8am. I collect the truck and head to the northern aviaries. I prepare two pens with dishes of food, water, and thrown dispersed worms.
8.30am. I meet Kat from Pensthorpe Conservation Trust, on the drove. We pop the two boxes containing eight corncrake chicks in to the truck and drive back across the field to the ready aviaries.
Kat emptied one box of chicks in to an aviary and I did the other. One of the chicks jumped right out of the box. No wonder they have such enormous feet, they have springs in them!
9am. I relocate to the southern aviaries and feed and water that bunch. Its raining.
9.20am. I head back to base, to get dry… And then I change my mind and drive straight to the decoy male aviaries. I may as well get wet just the once.
10am. Driving back to base I meet Charlie, the RSPB Nene Washes Reserve Site Manager, cycling over to move some cattle. He pops his bike in the back of the truck and I help him shepherd the herd of cows and calves from one field into the next.
10.30am. Office admin catchup.
1pm. I prepare the big tubs full of food to nourish the mealworms that arrived today.
1.30pm. I join Charlie (Site Manager) and Lizzie (Assistant Stocksman/Warden) shepherding some cattle, and get to see a part of the reserve I haven’t been to before. I must get back there on a sunny day. With camera.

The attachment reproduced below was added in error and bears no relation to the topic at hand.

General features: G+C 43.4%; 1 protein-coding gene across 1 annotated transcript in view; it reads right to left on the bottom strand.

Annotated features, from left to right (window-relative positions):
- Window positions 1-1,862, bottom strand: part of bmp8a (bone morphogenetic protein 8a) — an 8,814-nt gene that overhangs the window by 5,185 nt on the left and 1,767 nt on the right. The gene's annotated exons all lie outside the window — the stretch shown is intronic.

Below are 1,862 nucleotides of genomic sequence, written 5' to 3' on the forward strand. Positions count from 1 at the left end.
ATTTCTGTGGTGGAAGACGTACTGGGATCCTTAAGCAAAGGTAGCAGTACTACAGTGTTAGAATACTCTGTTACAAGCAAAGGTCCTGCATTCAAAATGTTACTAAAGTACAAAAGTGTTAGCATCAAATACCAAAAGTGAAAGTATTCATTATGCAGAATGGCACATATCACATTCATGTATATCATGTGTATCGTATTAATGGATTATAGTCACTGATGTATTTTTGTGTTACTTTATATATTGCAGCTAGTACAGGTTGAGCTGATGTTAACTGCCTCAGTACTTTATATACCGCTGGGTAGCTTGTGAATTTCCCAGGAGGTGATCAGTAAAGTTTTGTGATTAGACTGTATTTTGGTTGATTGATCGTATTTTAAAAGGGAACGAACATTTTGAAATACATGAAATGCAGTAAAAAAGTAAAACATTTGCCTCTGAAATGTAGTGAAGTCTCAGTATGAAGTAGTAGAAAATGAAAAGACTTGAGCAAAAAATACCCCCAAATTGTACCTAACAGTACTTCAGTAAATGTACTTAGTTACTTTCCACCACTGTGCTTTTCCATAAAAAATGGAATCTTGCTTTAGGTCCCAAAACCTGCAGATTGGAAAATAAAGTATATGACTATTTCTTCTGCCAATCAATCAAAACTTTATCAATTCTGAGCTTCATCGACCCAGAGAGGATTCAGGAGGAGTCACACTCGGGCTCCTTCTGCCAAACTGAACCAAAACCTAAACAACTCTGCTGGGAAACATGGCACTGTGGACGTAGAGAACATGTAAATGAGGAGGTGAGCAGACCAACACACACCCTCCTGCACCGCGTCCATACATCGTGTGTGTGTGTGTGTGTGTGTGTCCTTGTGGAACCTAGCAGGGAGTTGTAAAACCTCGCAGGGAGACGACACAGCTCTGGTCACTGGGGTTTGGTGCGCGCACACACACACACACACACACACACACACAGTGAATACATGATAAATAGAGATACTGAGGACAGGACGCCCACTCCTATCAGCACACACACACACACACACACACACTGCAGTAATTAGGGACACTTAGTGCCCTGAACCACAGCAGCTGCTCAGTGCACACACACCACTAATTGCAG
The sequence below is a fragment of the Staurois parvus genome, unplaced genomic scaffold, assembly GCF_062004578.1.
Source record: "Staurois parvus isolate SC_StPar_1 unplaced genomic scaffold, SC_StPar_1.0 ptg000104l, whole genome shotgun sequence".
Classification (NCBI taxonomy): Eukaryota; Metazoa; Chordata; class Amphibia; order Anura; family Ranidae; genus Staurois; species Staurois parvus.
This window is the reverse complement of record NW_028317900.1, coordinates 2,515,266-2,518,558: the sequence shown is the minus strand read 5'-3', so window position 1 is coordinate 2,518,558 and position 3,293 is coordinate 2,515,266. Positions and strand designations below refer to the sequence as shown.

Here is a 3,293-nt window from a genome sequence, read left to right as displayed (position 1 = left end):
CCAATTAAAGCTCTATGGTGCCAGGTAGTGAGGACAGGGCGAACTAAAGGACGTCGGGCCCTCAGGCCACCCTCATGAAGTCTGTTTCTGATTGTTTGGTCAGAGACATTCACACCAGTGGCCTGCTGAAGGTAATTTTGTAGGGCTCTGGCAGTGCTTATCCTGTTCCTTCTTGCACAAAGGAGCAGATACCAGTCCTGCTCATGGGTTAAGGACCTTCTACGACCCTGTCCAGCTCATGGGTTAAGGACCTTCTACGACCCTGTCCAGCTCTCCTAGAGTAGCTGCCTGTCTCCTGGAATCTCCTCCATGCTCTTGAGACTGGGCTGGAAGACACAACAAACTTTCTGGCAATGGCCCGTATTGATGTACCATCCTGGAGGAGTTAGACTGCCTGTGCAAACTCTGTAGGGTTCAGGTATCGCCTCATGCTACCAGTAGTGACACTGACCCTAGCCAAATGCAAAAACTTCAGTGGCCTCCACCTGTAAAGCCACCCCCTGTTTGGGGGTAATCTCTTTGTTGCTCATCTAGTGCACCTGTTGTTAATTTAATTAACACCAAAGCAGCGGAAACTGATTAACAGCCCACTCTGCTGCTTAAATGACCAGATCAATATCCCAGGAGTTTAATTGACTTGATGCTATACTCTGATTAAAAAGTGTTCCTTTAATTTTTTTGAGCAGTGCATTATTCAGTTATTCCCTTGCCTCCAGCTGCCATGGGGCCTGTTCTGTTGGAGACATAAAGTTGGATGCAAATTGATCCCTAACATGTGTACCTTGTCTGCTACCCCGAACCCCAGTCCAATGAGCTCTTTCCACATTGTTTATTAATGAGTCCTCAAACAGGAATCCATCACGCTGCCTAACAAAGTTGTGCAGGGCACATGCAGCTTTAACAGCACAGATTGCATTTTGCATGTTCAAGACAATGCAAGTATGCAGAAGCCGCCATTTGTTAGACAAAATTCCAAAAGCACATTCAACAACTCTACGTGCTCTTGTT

3pm. Pop to Whittlesey centre to buy some weetabix and readybrek (or their cheaper replicas) to make waxmoth caterpillar food.
4pm. Off to feed the chicks again. Its STILL raining. This time I’m prepared. Head to toe in waterproofs.
On leaving one of the fields I spook a hare (by mistake). It then hops along all the way up the drove ahead of me.
5.30pm. I deal with a live cricket delivery. More corncrake food.
11pm. Rhys and Hannah meet me here at the office. We’re on a mission. To catch a male corncrake who’s been calling on the bank in field 11. Rhys loads all his corncrake catching equipment into the back of the truck and off we go.
He is calling when we get there. Rhys has previously attempted luring him in to a mist net by playing recordings of another male corncrake. It didn’t work. Tonight we will try different tactics.
Rhys gave Hannah and I very precise instructions, regularly. It did feel like we were on a military exercise.
We set up a V-shaped mist net. Hannah and I crept along the bank and positioned ourselves behind the calling crake. And Rhys played his lure tape.
It took a long time. This crake was a suspicious crake.
Eventually though, curiosity must have got the better of him and he flew in to the net.
Alas, he was one we caught a while back. Not a new bird after all!
2am. Back to base. I crawl in to bed.
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